Charles Sadowski, a retired English teacher walking nearby, knocked Huggins down. Tipper grabbed the children and fled. Aided by others, Sadowski wrestled the knife away and subdued Huggins until police arrived.
“OK, the cops are here,” Huggins said. “You can get off of me.”
Those words — spare, almost matter of fact — spoke to her history. In separate attacks years earlier, Huggins had stabbed two other perfect strangers to quiet the inner voices. Here she was in police custody again.
Huggins had actually received far more mental health treatment than most, but the level of care was uneven and, by any measure, insufficient. Every time the system broke down, leaving her mental health largely in her own hands, she became a danger to society. Huggins — and the public — required what the system could not provide: close monitoring and uninterrupted treatment throughout her life.
Her case is exceptional — only a small fraction of those suffering from a mental illness are prone to violence — but hardly unique. From 2005 through 2015, more than 10 percent of homicides with known suspects were committed by people with a history of mental illness or who had clear symptoms, according to a Spotlight Team analysis. Huggins’s pattern of attacks underscores a larger question at the core of this Globe investigation: If the care system can’t meet the needs of someone in such extreme and obvious straits, who is it there for?
Massachusetts was once in the vanguard in mental health care, but budget cutting and policy failures put an end to that.
The risk of violence from a small group of severely ill people — often untreated — was laid bare after Pericles Clergeau, a young man with multiple psychotic conditions, was released from Westborough State Hospital as it was closing in 2010 to help address a state budget gap.
Clergeau’s record of psychiatric treatment and hospitalizations dates back to preadolescence and fills some 7,000 pages, according to his lawyer and court records. But despite previous violent assaults on fellow patients, school staff, and mental health workers, he was set free to navigate the world on his own.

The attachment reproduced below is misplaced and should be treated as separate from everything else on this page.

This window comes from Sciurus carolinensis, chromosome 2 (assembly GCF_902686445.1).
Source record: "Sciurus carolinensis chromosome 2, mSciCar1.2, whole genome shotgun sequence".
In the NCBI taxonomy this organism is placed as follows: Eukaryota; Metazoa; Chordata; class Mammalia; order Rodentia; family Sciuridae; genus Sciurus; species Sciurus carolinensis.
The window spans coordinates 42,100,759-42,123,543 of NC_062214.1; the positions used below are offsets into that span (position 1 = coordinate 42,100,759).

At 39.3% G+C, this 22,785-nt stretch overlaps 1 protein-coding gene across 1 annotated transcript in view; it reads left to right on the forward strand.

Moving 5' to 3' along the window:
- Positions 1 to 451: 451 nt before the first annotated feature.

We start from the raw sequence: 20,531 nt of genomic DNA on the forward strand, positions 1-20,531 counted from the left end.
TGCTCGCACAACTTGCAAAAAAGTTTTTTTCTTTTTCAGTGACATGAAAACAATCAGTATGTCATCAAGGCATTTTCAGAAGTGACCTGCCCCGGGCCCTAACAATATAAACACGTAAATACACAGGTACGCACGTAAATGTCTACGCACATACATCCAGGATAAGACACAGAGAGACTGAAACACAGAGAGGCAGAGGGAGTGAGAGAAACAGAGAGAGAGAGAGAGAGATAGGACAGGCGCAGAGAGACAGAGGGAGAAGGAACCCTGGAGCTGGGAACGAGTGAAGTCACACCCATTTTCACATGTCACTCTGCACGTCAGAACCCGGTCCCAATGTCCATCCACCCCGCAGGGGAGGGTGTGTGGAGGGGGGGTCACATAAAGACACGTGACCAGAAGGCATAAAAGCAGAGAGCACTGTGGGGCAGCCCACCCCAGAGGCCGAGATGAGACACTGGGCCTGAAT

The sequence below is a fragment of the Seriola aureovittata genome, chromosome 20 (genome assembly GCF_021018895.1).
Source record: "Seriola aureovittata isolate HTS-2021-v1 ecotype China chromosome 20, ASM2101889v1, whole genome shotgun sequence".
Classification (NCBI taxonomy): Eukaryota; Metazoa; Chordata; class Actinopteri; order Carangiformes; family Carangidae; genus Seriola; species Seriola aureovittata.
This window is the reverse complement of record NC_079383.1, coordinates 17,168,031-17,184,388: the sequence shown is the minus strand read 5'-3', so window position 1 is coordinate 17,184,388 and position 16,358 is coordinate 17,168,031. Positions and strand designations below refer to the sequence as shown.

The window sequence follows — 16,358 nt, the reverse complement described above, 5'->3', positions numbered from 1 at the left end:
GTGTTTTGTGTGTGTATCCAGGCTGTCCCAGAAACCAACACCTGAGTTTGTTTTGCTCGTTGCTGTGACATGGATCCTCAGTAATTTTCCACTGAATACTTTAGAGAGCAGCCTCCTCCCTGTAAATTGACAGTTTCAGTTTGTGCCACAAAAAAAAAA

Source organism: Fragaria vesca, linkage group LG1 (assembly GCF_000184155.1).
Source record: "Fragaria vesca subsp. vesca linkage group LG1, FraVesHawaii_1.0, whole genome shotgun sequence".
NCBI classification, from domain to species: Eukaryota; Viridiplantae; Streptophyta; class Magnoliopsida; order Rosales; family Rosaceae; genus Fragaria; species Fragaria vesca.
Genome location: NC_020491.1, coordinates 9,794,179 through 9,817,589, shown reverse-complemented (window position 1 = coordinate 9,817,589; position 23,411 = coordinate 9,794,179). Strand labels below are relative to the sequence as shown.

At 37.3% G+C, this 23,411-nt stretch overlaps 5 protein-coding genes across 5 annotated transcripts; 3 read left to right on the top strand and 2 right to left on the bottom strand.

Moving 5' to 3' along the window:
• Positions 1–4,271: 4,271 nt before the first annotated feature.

Less than a year after leaving Westborough, Clergeau landed at the Lowell Transitional Living Center, where, on the morning of Jan. 29, 2011, he confronted Jose Roldan, a 34-year-old shelter employee who’d tried to help him. In a fit of paranoid rage, Clergeau, then 18, pulled a knife and stabbed Roldan to death.
Roldan’s murder came in a string of fatal attacks on vulnerable employees of shelters or mental health facilities.
Just nine days earlier, Deshawn James Chappell, a 27-year-old with a record of aggression who was off his schizophrenia medication, stabbed 25-year-old counselor Stephanie Moulton in the neck at a Revere group home. He dumped her body behind a church in Lynn.
Then on March 24, Nicholas Davenport, a 20-year-old with a history of mental illness, according to court records, allegedly attacked Jason Lew, a staff member at the Pocasset Mental Health Center, as Lew tried to restrain him. Lew, 60, died two weeks later from what prosecutors say was a related heart attack. In 2012, a judge ruled Davenport incompetent to stand trial for manslaughter.
The risks posed by the state’s inadequate community care system, especially in dealing with the most severe cases, should have, by that point, been abundantly clear. Less than two years earlier, in 2009, a state panel had identified an alarming pattern of people with severe mental illness returning to hospital psychiatric units soon after leaving. That suggested they weren’t getting better or couldn’t readily handle life on their own. It was, the panel noted, “a clear warning sign that the public mental health system is in trouble.”
After Moulton’s murder, a Department of Mental Health task force warned that after years of budget cuts, the mental health care system lacked the beds, clinicians, services, and communication among its many different players to meet the increasing demands posed by people with serious mental illness.
“If we care about safety, we cannot pretend that all is well,” wrote the task force cochairmen, Kenneth L. Appelbaum, a psychiatry professor at the University of Massachusetts Medical School, and retired judge Paul F. Healy Jr.
Yet, the public warning did little to mobilize efforts to stop the violence. From the release of that 2011 report through the end of 2015, another 51 people were killed by assailants with a diagnosed mental illness or strong indications of it, the Spotlight analysis found. Over the same period, 32 people with signs of mental illness were shot by police, 17 of them fatally.
While state leaders took some steps to patch the failing system, such as boosting spending, in other ways they continued to weaken it. They rebuffed a plea from Moulton’s family to equip group home workers with panic buttons to summon help, and Governor Deval Patrick reduced services at Taunton State Hospital and targeted it for closure.